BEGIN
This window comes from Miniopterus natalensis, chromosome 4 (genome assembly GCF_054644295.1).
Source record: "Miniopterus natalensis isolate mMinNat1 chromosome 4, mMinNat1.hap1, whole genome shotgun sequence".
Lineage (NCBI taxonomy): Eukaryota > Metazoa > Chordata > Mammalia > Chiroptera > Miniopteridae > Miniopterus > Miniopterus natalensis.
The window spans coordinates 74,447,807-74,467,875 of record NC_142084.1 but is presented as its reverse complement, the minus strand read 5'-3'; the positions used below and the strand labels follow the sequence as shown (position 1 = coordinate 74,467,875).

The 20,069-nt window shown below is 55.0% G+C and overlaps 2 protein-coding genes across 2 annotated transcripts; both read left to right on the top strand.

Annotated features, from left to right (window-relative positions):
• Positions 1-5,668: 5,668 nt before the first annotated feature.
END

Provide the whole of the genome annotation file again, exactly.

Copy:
This window comes from Miniopterus natalensis, chromosome 4 (genome assembly GCF_054644295.1).
Source record: "Miniopterus natalensis isolate mMinNat1 chromosome 4, mMinNat1.hap1, whole genome shotgun sequence".
Lineage (NCBI taxonomy): Eukaryota > Metazoa > Chordata > Mammalia > Chiroptera > Miniopteridae > Miniopterus > Miniopterus natalensis.
The window spans coordinates 74,447,807-74,467,875 of record NC_142084.1 but is presented as its reverse complement, the minus strand read 5'-3'; the positions used below and the strand labels follow the sequence as shown (position 1 = coordinate 74,467,875).

The 20,069-nt window shown below is 55.0% G+C and overlaps 2 protein-coding genes across 2 annotated transcripts; both read left to right on the top strand.

Annotated features, from left to right (window-relative positions):
• Positions 1-5,668: 5,668 nt before the first annotated feature.